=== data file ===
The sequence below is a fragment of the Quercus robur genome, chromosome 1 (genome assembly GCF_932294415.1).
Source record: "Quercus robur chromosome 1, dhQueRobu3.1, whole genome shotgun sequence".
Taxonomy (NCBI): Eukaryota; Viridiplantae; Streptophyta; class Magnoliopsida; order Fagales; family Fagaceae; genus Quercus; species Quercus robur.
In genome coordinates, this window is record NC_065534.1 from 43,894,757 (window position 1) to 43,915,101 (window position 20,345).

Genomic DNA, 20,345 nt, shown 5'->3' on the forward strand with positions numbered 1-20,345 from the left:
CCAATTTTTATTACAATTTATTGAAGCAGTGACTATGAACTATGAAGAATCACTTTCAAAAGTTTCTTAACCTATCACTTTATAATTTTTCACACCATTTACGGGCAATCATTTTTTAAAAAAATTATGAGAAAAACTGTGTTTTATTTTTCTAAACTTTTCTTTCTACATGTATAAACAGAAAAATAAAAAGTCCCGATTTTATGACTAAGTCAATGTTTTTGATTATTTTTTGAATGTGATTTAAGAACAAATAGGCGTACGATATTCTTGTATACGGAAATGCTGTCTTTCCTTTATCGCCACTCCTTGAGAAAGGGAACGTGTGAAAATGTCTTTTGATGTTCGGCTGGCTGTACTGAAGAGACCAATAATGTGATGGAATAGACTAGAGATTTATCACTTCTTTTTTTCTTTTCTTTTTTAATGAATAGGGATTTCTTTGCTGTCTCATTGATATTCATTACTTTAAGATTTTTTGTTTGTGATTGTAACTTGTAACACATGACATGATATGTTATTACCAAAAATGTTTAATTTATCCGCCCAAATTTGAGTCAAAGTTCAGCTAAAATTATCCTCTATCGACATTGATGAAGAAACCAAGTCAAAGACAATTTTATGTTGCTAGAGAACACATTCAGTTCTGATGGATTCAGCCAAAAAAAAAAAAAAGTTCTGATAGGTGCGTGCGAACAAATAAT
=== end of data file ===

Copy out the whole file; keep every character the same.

The sequence below is a fragment of the Quercus robur genome, chromosome 1 (genome assembly GCF_932294415.1).
Source record: "Quercus robur chromosome 1, dhQueRobu3.1, whole genome shotgun sequence".
Taxonomy (NCBI): Eukaryota; Viridiplantae; Streptophyta; class Magnoliopsida; order Fagales; family Fagaceae; genus Quercus; species Quercus robur.
In genome coordinates, this window is record NC_065534.1 from 43,894,757 (window position 1) to 43,915,101 (window position 20,345).

Genomic DNA, 20,345 nt, shown 5'->3' on the forward strand with positions numbered 1-20,345 from the left:
CCAATTTTTATTACAATTTATTGAAGCAGTGACTATGAACTATGAAGAATCACTTTCAAAAGTTTCTTAACCTATCACTTTATAATTTTTCACACCATTTACGGGCAATCATTTTTTAAAAAAATTATGAGAAAAACTGTGTTTTATTTTTCTAAACTTTTCTTTCTACATGTATAAACAGAAAAATAAAAAGTCCCGATTTTATGACTAAGTCAATGTTTTTGATTATTTTTTGAATGTGATTTAAGAACAAATAGGCGTACGATATTCTTGTATACGGAAATGCTGTCTTTCCTTTATCGCCACTCCTTGAGAAAGGGAACGTGTGAAAATGTCTTTTGATGTTCGGCTGGCTGTACTGAAGAGACCAATAATGTGATGGAATAGACTAGAGATTTATCACTTCTTTTTTTCTTTTCTTTTTTAATGAATAGGGATTTCTTTGCTGTCTCATTGATATTCATTACTTTAAGATTTTTTGTTTGTGATTGTAACTTGTAACACATGACATGATATGTTATTACCAAAAATGTTTAATTTATCCGCCCAAATTTGAGTCAAAGTTCAGCTAAAATTATCCTCTATCGACATTGATGAAGAAACCAAGTCAAAGACAATTTTATGTTGCTAGAGAACACATTCAGTTCTGATGGATTCAGCCAAAAAAAAAAAAAAGTTCTGATAGGTGCGTGCGAACAAATAAT